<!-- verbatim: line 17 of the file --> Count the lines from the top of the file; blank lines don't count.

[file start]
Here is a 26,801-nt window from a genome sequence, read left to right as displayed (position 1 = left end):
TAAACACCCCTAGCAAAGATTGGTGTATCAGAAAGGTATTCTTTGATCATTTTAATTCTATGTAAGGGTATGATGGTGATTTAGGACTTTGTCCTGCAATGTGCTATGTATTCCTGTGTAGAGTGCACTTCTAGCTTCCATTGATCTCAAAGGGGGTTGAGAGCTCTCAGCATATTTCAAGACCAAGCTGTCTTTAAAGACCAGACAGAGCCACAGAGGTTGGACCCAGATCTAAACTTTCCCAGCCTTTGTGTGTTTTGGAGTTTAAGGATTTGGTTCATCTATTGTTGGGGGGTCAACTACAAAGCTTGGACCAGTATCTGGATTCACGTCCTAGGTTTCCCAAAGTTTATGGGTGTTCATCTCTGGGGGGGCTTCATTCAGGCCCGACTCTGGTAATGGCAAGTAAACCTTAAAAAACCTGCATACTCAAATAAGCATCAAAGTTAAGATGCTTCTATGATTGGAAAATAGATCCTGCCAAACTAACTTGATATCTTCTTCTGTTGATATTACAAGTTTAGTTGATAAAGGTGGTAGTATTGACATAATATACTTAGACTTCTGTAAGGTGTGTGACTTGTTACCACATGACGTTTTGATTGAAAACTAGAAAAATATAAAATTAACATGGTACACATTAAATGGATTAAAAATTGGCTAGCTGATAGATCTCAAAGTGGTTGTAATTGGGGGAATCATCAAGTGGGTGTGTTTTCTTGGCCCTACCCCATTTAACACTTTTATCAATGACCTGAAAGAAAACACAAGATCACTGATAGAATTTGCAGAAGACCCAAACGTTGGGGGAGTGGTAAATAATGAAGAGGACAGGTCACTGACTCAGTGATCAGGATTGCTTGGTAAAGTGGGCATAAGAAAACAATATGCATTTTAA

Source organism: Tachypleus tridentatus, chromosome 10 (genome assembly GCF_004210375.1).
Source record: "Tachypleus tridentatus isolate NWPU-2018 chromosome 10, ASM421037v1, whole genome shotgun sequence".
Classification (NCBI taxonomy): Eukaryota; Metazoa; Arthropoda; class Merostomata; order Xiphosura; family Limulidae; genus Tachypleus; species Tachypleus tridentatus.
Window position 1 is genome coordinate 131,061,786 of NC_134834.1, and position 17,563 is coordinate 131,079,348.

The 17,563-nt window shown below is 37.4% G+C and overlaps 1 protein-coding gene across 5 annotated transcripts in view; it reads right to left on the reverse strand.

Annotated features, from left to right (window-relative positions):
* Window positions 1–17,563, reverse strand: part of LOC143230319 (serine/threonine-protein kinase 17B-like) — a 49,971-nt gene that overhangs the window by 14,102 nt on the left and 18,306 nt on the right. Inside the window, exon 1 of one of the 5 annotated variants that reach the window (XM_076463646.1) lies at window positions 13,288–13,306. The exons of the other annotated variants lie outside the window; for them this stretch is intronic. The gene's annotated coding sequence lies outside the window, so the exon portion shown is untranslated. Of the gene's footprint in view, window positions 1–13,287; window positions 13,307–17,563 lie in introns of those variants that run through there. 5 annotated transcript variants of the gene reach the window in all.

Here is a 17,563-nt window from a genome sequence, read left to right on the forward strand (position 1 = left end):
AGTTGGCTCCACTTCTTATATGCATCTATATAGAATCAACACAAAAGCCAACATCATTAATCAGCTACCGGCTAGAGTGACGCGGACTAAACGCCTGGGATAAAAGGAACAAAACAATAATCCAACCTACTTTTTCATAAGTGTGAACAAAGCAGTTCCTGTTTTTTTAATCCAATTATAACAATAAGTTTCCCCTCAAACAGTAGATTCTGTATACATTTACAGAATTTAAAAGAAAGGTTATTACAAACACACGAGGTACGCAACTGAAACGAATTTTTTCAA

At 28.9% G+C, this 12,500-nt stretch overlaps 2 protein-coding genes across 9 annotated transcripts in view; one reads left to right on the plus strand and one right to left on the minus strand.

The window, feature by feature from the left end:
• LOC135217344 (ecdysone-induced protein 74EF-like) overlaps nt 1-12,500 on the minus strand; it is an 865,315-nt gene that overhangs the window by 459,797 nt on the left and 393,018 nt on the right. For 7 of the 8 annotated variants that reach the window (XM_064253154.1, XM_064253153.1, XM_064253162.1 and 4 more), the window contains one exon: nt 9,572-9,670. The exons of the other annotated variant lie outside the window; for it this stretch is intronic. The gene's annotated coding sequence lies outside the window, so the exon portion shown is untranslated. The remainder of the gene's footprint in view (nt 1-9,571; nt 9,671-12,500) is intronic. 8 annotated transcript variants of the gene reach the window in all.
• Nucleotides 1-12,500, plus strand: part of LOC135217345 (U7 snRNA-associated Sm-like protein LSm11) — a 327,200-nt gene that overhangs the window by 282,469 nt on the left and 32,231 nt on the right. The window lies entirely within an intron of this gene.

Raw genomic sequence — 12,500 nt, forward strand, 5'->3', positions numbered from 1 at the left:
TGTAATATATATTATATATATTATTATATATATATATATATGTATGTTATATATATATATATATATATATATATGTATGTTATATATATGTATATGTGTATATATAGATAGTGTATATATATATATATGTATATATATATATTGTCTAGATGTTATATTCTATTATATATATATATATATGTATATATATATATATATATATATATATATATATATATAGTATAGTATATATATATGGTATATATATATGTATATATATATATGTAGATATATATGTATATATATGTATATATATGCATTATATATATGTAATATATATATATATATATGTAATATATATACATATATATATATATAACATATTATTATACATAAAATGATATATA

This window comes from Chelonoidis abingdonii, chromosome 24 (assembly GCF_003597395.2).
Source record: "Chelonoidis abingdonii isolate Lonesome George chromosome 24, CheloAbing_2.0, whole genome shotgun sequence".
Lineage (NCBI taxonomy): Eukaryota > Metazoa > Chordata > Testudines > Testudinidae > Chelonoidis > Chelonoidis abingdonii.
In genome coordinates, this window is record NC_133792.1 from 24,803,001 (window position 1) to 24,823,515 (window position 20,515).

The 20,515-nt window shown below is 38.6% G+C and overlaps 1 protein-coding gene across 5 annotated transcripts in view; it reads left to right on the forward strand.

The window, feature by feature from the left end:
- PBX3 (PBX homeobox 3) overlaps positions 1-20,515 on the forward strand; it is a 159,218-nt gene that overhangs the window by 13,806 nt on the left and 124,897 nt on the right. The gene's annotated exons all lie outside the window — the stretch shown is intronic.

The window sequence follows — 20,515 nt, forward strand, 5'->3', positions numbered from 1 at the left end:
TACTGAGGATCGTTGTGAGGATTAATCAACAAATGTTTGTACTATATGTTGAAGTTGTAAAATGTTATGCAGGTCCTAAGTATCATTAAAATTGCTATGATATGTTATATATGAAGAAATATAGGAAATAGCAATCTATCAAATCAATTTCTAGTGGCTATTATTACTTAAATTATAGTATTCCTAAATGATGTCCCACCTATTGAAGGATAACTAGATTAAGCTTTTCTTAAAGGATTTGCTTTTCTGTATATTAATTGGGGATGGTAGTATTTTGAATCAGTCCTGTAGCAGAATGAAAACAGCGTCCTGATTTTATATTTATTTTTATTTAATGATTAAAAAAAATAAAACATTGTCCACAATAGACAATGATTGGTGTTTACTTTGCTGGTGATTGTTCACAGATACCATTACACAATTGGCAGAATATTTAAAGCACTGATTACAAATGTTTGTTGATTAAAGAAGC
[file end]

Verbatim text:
TGTAATATATATTATATATATTATTATATATATATATATATGTATGTTATATATATATATATATATATATATATGTATGTTATATATATGTATATGTGTATATATAGATAGTGTATATATATATATATGTATATATATATATTGTCTAGATGTTATATTCTATTATATATATATATATATGTATATATATATATATATATATATATATATATATATATAGTATAGTATATATATATGGTATATATATATGTATATATATATATGTAGATATATATGTATATATATGTATATATATGCATTATATATATGTAATATATATATATATATATGTAATATATATACATATATATATATATAACATATTATTATACATAAAATGATATATA